- A Yoga Factory. There is big money to be made in YTTs. Unfortunately, those who are the most experienced in business and marketing may not be the best teachers. Nothing wrong with making a living. But just make sure whoever is teaching is making an honest living.
- A New Brand of Yoga. Established traditions share time-tested wisdom passed down through the ages. If you feel inspired to “blend” your practices after you’ve learned them from an authentic lineage, that’s up to you. But first learn the authentic lineage unfiltered through someone else’s creative perspective. Especially when there are fees to pay for maintaining connection to the “spiritual community.” I could go on a rant about this…but I’ll spare you.
Questions You Should Ask
Is the Teacher Capable of Saying, “I Don’t Know?”
As students, we must make distinctions between gurus and spiritual guides. A teacher who does not have realization of enlightened mind cannot guide you there as a realized guru can. But she can show you techniques and practices learned from her teachers. It is extremely important to recognize this. Teachers who earn my respect are those who freely admit their limitations. If there are areas where we are still unclear, be honest, rather than drawing unsuspecting students into the drama. We can only take students as far as we have come.
Does the Teacher Teach from the Heart?
Yoga is about relationship and true yoga is taught from the heart. Many people these days offer teacher trainings not from the heart, but because it is good business. Learn to discern the difference.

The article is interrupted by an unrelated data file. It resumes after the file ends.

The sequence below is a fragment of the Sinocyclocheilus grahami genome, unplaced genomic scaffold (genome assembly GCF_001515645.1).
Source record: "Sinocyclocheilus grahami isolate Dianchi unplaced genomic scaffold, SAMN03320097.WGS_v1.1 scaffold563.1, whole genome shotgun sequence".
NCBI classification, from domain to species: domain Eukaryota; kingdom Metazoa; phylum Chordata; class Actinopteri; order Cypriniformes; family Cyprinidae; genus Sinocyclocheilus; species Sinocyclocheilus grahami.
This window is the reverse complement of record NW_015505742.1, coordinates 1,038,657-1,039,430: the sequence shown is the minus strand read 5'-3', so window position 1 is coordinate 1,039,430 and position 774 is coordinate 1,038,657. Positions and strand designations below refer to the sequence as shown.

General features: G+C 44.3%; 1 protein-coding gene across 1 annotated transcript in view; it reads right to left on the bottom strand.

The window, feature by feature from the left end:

Have they done their psychological work?
This is hard to discern if you don’t know the teacher. This is why I recommend studying with a teacher for several years before submitting yourself to a training under them. Get to know the teacher so there are no surprises when you go into the deep end together.
Do Your Own Practice
At a certain point the practice itself becomes the teacher. But in order to develop that unshakeable faith in your inner guide, it’s very useful to see that wisdom modelled in others. I think this is the main thing missing from many yoga teacher training programs: wisdom. Sure, it’s good to learn the technical skills and you can learn philosophy from anyone who has understood the words. But if you want a truly transformational experience that you can then pass on to your students, don’t scrimp on your own training. Go for the Wise Ones.
A Few I Recommend:
Richard Freeman’s Teacher Intensive in Boulder, Colorado The best one, IMHO. But then, he’s my teacher.
Mark Whitwell Teacher Trainings in Fiji
Tias Little Teacher Training Santa Fe, New Mexico
White Lotus Institute (Ganga White and Tracey Rich) in Santa Barbara, California One of the originals, and where I did my first YTT!
Judith Lasater Restore and Renew Trainings for Yoga Teachers Highly recommended in these busy times or for when you just get plain tired of fancy asanas.
Srivastu Ramaswami, Vinyasa Krama Yoga Teacher Training, Los Angeles, California If was starting over, this is where I would go.
Ashtanga Yoga Research Institute, Mysore, India. The original (and only) place to learn Ashtanga Yoga from the source. Though I no longer study here, and there are controversies, it was an integral part of my path, and if you feel the pull then I say go for it!
Do you have a story of a teacher training gone bad? Do you have a recommendation? Share your stories below!